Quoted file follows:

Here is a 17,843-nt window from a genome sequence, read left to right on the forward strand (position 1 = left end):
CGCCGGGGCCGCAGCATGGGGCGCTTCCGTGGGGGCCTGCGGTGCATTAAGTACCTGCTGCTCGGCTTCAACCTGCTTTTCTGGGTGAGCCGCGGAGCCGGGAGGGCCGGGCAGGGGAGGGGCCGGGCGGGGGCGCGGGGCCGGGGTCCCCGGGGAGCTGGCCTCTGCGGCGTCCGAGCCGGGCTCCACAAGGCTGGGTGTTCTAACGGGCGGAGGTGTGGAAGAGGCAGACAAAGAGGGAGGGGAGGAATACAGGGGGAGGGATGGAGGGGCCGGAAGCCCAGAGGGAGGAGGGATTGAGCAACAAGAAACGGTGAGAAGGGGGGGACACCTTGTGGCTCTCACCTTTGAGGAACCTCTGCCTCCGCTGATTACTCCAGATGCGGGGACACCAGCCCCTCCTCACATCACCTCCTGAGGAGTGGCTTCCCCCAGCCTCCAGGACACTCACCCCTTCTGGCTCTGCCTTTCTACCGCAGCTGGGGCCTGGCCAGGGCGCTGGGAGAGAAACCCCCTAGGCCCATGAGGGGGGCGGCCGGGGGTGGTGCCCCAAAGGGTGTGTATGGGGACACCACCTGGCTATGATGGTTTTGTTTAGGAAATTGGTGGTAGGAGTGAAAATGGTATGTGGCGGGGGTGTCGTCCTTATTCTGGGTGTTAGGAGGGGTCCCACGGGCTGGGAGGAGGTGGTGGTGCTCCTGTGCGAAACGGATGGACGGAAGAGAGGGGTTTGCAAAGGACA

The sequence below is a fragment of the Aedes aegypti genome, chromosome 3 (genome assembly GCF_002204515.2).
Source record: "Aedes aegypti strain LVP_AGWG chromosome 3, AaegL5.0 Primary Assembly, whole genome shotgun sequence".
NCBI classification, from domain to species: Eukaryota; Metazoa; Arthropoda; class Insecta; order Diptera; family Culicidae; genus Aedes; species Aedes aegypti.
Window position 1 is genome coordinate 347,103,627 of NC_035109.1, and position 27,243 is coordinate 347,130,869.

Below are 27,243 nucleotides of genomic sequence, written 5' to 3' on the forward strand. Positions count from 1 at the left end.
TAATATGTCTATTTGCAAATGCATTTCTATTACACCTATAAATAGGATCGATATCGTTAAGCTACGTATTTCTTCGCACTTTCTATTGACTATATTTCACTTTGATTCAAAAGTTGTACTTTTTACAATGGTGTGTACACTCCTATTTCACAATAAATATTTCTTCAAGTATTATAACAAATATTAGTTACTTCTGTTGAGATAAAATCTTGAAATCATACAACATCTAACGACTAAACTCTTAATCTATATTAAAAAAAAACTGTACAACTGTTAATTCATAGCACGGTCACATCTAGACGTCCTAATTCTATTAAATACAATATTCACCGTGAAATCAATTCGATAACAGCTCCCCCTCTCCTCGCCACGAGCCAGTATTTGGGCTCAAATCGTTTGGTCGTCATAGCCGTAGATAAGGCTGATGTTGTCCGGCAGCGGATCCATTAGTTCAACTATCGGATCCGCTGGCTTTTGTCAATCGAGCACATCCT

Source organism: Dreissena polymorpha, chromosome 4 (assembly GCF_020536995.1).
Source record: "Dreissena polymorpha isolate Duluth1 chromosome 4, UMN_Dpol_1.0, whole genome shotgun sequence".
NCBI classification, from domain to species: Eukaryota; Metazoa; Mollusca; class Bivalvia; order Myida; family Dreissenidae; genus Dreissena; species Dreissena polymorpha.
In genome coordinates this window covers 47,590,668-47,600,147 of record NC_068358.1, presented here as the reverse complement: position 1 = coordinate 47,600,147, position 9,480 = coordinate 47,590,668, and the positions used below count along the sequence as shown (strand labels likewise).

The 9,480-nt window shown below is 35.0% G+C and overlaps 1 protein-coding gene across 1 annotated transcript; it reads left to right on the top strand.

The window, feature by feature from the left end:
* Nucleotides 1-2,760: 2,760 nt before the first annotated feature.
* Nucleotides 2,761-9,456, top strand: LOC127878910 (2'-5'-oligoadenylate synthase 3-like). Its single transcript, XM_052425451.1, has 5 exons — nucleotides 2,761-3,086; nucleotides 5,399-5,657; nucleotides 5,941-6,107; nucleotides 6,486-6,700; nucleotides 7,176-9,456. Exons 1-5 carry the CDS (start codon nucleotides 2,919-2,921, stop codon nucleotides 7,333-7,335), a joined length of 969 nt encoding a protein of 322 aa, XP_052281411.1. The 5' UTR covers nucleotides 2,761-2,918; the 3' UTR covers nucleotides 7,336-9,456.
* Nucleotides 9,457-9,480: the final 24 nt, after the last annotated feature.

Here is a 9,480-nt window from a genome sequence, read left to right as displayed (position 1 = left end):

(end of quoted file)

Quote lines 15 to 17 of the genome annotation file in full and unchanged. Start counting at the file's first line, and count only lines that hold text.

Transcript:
* Nucleotides 1-2,760: 2,760 nt before the first annotated feature.
* Nucleotides 2,761-9,456, top strand: LOC127878910 (2'-5'-oligoadenylate synthase 3-like). Its single transcript, XM_052425451.1, has 5 exons — nucleotides 2,761-3,086; nucleotides 5,399-5,657; nucleotides 5,941-6,107; nucleotides 6,486-6,700; nucleotides 7,176-9,456. Exons 1-5 carry the CDS (start codon nucleotides 2,919-2,921, stop codon nucleotides 7,333-7,335), a joined length of 969 nt encoding a protein of 322 aa, XP_052281411.1. The 5' UTR covers nucleotides 2,761-2,918; the 3' UTR covers nucleotides 7,336-9,456.
* Nucleotides 9,457-9,480: the final 24 nt, after the last annotated feature.